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Israel 'flagrantly violated' obligations to vaccinate Palestinians, Amnesty says

Rights group says failure to vaccinate Palestinians in the occupied West Bank and Gaza is a sign of 'institutionalised discrimination'
For Palestinians living in the occupied West Bank and Israeli-blockaded Gaza, the vaccination roll out has lagged far behind.
For Palestinians living in the occupied West Bank and Israeli-blockaded Gaza, the vaccination rollout has lagged far behind (AFP)

Amnesty International has accused Israel of "flagrantly" violating its obligations as an occupying power by failing to provide Covid-19 vaccines to five million Palestinians living in the occupied West Bank and Gaza Strip, calling it a sign of "institutionalised discrimination".

The human rights organisation's annual global report, published on Wednesday, said the coronavirus pandemic had exposed policies that have "perpetuated inequality, discrimination and oppression and paved the way for the devastation wrought by Covid-19 globally and within the Middle East and North Africa", including in Israel and the Palestinian Territories.

"In a clear illustration of the extent of institutionalized discrimination in Israel and the Occupied Palestinian Territories, Israeli authorities failed to provide vaccinations to five million Palestinians in the occupied West Bank and Gaza when the vaccination drive began in December 2020," the report said.

"This move flagrantly violated Israel's obligations as an occupying power under international law."

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Israel, which launched its vaccination campaign in December, has surged ahead as the world's leading country for vaccinating its citizens, administering at least one dose of the Covid-19 vaccine to around 60 percent of its population.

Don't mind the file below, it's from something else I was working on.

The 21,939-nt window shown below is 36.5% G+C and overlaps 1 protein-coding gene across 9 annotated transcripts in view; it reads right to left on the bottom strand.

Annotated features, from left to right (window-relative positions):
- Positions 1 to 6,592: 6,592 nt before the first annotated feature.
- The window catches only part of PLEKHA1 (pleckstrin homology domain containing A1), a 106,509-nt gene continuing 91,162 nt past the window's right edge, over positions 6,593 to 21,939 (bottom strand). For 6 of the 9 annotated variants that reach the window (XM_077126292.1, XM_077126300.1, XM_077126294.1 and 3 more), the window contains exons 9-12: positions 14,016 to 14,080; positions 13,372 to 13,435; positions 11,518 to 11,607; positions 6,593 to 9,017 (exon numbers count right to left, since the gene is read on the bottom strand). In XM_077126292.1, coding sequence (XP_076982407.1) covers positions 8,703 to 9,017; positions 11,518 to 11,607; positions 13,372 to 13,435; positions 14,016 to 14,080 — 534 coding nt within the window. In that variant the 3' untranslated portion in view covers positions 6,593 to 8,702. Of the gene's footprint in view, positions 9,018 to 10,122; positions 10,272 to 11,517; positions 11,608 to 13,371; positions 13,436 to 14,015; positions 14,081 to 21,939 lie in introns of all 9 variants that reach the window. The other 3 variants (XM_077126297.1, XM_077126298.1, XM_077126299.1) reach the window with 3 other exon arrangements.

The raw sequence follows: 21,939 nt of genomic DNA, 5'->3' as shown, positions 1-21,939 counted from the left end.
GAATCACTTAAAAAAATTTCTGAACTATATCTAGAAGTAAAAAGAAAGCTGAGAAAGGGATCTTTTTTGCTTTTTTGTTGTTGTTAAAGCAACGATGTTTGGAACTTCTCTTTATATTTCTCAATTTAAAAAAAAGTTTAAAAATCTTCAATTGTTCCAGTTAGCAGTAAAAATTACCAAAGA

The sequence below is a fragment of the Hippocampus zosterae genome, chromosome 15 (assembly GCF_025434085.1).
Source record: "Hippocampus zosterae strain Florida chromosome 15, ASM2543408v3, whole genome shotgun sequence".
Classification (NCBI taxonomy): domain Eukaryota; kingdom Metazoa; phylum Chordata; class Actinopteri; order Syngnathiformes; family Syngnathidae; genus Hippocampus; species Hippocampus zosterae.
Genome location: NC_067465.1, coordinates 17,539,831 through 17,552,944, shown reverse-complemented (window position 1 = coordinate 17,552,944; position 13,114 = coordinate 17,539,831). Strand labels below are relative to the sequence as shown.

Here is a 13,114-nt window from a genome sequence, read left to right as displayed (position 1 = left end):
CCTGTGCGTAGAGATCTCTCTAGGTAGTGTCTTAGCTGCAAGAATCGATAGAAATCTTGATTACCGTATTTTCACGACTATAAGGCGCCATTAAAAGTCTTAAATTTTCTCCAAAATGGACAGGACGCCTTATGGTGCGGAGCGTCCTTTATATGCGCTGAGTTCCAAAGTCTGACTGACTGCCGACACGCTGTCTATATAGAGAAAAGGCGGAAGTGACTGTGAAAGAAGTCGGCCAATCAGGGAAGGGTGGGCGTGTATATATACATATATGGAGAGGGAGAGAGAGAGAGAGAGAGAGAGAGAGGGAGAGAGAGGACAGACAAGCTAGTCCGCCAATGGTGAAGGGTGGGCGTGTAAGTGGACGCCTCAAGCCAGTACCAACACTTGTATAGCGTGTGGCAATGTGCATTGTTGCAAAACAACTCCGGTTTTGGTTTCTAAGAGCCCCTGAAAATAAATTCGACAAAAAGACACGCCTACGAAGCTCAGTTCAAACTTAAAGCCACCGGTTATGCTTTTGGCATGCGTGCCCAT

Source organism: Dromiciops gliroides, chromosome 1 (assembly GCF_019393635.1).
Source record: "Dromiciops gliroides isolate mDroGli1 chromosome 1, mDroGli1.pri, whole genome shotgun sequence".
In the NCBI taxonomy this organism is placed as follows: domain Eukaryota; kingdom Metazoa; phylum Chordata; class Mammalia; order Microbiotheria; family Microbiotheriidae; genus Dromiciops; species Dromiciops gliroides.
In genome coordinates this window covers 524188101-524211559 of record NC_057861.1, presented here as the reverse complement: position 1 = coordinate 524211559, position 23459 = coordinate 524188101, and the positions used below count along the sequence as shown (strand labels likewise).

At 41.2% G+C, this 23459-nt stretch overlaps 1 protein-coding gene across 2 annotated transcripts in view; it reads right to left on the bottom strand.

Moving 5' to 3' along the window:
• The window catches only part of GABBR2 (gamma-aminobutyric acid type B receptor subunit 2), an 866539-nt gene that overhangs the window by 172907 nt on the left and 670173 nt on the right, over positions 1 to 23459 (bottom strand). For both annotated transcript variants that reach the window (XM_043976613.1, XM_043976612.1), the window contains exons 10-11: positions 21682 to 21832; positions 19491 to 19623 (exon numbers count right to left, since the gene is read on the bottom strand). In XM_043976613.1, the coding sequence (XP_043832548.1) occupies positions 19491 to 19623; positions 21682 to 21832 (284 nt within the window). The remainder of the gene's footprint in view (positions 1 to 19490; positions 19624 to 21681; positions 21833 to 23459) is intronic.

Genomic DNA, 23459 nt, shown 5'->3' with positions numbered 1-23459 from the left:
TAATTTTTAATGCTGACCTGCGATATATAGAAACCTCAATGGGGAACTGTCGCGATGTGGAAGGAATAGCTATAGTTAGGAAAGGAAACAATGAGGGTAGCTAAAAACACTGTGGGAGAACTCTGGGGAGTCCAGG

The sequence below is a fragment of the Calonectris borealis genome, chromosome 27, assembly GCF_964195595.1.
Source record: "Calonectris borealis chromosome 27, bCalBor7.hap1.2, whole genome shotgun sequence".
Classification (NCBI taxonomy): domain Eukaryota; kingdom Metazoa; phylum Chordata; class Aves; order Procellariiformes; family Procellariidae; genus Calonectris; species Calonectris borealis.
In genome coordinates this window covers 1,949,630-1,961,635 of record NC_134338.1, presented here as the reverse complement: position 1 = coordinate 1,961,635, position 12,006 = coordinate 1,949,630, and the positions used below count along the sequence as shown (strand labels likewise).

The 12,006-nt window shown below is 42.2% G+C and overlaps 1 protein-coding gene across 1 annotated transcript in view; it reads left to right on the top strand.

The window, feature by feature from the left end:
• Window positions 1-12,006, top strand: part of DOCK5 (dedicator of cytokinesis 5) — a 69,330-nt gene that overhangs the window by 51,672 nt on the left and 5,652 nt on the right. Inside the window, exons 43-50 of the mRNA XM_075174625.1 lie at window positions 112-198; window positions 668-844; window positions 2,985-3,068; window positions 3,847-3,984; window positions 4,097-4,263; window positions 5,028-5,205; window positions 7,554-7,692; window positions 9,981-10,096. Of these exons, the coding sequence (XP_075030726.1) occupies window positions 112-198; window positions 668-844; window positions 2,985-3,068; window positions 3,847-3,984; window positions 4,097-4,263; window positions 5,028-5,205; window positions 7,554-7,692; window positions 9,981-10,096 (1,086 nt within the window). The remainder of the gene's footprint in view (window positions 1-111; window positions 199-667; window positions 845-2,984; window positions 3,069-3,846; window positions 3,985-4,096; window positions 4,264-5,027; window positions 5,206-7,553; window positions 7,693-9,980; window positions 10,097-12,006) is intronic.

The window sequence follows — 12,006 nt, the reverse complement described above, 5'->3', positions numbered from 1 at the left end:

But for Palestinians living in the occupied West Bank and Gaza Strip, the vaccine rollout has lagged far behind.

According to a recent report by the aid agency Doctors Without Borders, "You are over 60 times more likely to have a vaccination in Israel than in Palestine."

The latest World Health Organisation (WHO) data shows that there are more than 282,000 confirmed coronavirus cases with more than 2,970 deaths among Palestinians in the West Bank, Gaza and East Jerusalem.

Last month, the Palestinian Authority (PA) received its first batch of vaccines from the World Health Organisation's sharing initiative, Covax, adding 62,000 doses to the occupied West Bank's inoculation programme. It has also received a batch of Russia's Sputnik V vaccine.

Under the fourth Geneva convention, Israel is obligated to maintain "the medical and hospital establishments and services, public health and hygiene in the occupied territory", including the adoption of measures to stop the spread of contagious diseases.

Covid-19 has 'deepened inequality'

In its new report, Amnesty also outlined other forms of "institutionalized discrimination" against Palestinians in either Israel or the occupied territories, including the forced displacement of hundreds, unlawful killings, and the "illegal blockade" on Gaza.

The rights group said Israel was continuing to carry out systematic violations of human rights, including crimes under international law against Palestinians.

"Israeli authorities conducted hundreds of raids throughout the West Bank to arrest Palestinians, usually at their homes at night," Amnesty said.

"Those arrested were detained in prisons in Israel, along with thousands of other Palestinians from the [Occupied Palestinian Territories] arrested in previous years," it said, adding that these transfers to Israeli prisons violated international law.

Outside of Israel and the Palestinian Territories, Amnesty highlighted other ways in which the coronavirus pandemic had further exposed inequalities in the MENA region, including the situation of migrant workers in many Gulf countries, as well as how leaders in the region have used the pandemic to continue attacks on human rights.

"COVID-19 has brutally exposed and deepened inequality both within and between countries and highlighted the staggering disregard our leaders have for our shared humanity. Decades of divisive policies, misguided austerity measures, and choices by leaders not to invest in crumbling public infrastructure, have left too many easy prey to this virus," Agnes Callamard, Amnesty International’s new secretary general, said in a statement.

"We face a world in disarray. At this point in the pandemic, even the most deluded leaders would struggle to deny that our social, economic and political systems are broken."

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